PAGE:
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Twenty-six years old is really quite young to be the director of education at the riba. Or a director of anything, come to that. But, last week, Leonie Milliner, a former student representative on the Institute's ruling council, stunned heads of schools nationwide by securing the post at precisely that age.

'I've set myself a number of things I want to achieve' she says. 'They're personal targets, really, for the next three years, which I'm reluctant to discuss.' Gently prod her, however, and she talks of 'building an awareness of architecture and the role of architects as valued professionals in society', and of turning the riba into an institute which 'is not just about architects, but architecture, and encouraging diversity'. It is also about 'advancing architecture and developing the architecture department as a centre of excellence - education in the broadest sense', and Milliner is eager to get going at Portland Place when she takes up the reins in June.

As to her age and the lack of experience, she brushes the issue aside. Her dealings with school heads - as a consultant to Sir Colin Stansfield Smith's review of architectural education, post-Dearing - have thus far presented no problems. 'I hope to bring a fresh approach,' she adds.

Milliner trained at Kingston University, achieving a postgraduate diploma and then an ma. She was also the president of the Guild of Students while she was there, responsible for a £2.2 million turnover. Her first stint in the real world, though, was at Tibbalds Monro as design assistant under the direction of Chris Colbourne - the previous director of education at the riba. She must have impressed. The Colbourne link continued when, as the riba's public affairs man, he commissioned her, pre-Dearing, to publish a national survey of student poverty. She found that besides the frightening level of poverty, what she calls 'gender facts' cropped up. 'Women tend to spend more on course material. From personal experience I spent a lot of money presenting my work really well because I wanted good results,' she recalls.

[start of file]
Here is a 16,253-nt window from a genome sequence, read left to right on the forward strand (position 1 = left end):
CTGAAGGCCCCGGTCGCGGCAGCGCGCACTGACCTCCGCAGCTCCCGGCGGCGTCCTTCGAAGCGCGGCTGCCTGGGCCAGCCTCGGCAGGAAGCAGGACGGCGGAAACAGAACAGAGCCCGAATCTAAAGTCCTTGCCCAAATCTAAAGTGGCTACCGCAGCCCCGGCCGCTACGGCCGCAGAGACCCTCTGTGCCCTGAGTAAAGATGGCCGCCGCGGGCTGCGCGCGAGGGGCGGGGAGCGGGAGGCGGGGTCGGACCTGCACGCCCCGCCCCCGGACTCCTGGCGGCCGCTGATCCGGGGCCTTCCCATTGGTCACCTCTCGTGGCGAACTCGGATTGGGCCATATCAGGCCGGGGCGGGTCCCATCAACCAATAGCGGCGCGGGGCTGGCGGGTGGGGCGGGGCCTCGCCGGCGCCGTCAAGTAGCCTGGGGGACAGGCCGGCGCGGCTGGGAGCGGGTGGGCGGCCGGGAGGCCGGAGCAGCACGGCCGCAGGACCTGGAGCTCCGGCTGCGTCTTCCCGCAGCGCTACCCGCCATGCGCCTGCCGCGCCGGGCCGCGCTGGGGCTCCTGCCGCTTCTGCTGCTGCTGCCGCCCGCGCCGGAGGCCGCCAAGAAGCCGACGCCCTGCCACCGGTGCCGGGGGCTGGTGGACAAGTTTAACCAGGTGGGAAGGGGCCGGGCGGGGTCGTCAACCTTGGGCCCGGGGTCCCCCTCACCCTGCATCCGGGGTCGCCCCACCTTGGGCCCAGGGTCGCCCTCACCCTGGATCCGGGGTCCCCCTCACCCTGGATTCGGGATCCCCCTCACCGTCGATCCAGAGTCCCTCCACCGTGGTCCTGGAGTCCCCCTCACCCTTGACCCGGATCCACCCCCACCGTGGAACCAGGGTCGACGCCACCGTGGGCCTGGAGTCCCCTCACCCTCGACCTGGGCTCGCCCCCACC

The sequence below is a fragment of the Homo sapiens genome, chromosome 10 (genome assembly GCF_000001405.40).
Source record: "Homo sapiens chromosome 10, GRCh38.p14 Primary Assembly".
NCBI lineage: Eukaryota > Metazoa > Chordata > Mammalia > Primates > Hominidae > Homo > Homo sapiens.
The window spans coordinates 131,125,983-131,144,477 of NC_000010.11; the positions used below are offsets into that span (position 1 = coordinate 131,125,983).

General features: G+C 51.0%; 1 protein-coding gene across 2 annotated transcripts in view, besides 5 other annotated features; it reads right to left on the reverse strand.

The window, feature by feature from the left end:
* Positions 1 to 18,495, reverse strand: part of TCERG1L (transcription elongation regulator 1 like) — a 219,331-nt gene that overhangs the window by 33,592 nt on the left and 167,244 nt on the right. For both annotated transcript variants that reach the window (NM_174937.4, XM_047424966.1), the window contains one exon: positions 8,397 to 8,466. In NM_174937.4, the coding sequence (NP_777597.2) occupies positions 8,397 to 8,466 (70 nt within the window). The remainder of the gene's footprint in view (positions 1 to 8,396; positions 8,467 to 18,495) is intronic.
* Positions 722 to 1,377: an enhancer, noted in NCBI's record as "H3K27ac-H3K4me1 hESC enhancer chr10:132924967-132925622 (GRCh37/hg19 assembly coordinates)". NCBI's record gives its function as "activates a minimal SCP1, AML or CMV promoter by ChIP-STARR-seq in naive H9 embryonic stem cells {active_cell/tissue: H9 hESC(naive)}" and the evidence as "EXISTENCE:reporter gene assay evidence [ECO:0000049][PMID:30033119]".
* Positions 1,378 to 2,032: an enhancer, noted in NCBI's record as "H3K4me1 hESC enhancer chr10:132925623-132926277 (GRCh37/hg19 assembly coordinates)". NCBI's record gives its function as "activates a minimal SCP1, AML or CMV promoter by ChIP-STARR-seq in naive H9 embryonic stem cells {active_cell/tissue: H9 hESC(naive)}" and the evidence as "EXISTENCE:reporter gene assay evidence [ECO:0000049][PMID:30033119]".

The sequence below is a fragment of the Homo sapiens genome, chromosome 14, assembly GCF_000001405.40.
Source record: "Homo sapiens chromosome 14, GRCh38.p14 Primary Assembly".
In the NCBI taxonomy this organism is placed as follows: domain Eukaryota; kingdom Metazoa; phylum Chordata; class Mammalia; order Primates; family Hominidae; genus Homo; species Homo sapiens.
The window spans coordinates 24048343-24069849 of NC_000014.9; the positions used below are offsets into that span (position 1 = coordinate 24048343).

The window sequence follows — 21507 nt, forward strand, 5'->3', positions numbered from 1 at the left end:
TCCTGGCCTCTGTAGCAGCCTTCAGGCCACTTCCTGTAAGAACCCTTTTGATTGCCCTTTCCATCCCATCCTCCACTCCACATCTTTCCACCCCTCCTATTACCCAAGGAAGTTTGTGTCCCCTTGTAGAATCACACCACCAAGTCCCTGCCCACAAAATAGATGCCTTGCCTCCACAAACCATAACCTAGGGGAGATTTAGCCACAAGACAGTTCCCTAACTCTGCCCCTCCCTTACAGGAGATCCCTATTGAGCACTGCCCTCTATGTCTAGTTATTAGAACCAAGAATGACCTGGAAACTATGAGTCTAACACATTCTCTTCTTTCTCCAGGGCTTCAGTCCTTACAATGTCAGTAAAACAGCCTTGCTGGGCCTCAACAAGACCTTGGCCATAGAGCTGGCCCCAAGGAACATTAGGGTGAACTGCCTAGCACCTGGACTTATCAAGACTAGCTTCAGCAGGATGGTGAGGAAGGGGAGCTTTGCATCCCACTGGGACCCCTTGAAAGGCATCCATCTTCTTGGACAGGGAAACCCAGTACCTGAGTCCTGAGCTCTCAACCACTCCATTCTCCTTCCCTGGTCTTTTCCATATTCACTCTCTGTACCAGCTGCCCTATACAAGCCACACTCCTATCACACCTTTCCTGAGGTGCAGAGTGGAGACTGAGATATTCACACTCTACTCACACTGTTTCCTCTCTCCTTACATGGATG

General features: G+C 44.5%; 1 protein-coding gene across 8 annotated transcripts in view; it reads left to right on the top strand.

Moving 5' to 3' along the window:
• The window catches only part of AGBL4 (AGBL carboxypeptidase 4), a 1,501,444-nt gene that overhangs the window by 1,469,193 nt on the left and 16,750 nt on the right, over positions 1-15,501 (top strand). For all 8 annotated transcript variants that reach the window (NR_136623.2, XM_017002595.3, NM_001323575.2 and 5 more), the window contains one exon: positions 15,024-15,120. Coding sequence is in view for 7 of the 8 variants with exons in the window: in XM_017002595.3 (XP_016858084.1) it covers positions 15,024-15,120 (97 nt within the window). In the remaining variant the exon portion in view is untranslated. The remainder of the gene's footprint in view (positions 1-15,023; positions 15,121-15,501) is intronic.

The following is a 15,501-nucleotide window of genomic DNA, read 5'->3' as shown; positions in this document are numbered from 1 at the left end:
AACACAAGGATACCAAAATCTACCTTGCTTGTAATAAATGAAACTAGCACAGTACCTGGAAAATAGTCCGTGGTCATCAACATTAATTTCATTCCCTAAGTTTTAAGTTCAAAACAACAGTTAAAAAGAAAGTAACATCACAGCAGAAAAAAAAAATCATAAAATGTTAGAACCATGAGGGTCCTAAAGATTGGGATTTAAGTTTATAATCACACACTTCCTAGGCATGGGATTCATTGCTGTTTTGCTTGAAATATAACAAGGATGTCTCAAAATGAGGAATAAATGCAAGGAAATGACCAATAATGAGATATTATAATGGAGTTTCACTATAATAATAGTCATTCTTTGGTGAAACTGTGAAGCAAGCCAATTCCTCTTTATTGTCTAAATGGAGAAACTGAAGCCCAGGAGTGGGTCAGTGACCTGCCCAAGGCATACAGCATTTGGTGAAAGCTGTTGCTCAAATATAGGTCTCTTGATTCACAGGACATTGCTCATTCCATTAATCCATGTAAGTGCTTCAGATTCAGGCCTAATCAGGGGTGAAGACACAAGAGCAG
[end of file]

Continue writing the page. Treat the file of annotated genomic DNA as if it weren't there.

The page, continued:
In 1996 she presented a paper at the 50/50 Conference, 'Women in Architecture & Construction'. Currently she is in private practice with Wigfall Group.

Milliner says she's familiar with the way the riba works, having spent her time on council as a student representative, and is therefore 'going in with her eyes open'. She adds, 'Things look great at a strategic level on paper. It's how to achieve them that's the thing.'

David Taylor

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